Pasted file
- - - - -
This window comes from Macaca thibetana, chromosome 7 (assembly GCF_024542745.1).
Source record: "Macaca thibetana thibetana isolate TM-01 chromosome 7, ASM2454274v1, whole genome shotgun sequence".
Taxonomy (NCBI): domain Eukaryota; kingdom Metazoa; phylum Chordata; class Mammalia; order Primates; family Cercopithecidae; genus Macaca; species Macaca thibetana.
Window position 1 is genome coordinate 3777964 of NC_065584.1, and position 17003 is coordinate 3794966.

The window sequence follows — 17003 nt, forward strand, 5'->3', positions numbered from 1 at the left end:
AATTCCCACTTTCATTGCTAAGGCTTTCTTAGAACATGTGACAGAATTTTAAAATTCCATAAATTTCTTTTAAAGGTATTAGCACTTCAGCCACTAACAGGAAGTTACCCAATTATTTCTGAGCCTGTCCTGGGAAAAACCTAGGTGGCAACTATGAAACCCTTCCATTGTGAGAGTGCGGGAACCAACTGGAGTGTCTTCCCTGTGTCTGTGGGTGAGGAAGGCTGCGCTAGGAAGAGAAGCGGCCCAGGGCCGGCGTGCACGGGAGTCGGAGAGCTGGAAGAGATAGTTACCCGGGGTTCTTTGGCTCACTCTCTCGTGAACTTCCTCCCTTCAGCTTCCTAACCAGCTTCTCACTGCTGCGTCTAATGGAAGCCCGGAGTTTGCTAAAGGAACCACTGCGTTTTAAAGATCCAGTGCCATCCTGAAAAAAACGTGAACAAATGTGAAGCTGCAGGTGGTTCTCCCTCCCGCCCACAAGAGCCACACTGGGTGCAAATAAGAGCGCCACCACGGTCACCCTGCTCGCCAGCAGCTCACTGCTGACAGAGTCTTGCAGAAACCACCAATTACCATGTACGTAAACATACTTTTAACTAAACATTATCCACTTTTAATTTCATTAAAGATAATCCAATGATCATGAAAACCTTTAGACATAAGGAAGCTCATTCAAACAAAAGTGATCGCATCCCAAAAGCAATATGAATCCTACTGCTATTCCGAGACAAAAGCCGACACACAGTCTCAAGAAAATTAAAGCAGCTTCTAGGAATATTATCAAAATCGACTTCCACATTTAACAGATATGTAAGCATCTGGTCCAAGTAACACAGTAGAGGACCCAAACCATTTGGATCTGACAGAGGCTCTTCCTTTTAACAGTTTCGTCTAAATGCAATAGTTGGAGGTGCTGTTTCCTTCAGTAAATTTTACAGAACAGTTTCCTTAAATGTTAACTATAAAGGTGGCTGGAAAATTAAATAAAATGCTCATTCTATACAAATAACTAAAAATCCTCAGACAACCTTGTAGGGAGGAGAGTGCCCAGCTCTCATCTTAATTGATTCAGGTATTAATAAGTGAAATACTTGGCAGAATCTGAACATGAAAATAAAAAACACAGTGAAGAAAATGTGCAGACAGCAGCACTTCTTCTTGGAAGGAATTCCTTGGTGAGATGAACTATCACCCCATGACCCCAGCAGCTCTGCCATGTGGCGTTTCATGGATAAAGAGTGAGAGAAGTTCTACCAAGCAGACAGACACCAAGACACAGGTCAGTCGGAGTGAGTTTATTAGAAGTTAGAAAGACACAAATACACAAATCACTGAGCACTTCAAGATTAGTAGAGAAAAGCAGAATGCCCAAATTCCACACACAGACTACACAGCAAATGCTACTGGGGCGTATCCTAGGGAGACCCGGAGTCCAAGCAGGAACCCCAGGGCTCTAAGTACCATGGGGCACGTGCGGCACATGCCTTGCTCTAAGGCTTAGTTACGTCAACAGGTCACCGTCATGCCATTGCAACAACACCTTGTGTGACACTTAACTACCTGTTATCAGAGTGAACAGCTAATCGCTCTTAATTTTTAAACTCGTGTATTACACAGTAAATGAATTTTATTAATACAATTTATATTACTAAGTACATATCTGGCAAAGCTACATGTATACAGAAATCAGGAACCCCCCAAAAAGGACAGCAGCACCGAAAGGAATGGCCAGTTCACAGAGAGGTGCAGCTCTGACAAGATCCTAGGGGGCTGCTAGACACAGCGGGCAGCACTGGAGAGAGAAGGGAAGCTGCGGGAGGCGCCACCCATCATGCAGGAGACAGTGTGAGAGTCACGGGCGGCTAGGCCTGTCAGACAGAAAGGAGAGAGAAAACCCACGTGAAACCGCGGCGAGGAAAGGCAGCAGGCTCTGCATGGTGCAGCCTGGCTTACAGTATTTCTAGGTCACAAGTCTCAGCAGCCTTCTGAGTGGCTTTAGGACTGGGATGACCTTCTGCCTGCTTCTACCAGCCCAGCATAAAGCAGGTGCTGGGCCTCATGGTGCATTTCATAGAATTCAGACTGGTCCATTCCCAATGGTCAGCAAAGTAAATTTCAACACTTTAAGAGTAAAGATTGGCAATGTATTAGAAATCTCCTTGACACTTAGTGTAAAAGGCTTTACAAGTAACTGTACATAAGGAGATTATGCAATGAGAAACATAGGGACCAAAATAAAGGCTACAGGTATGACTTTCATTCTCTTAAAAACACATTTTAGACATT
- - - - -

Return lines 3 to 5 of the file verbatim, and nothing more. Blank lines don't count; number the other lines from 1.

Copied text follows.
Taxonomy (NCBI): domain Eukaryota; kingdom Metazoa; phylum Chordata; class Mammalia; order Primates; family Cercopithecidae; genus Macaca; species Macaca thibetana.
Window position 1 is genome coordinate 3777964 of NC_065584.1, and position 17003 is coordinate 3794966.

The window sequence follows — 17003 nt, forward strand, 5'->3', positions numbered from 1 at the left end: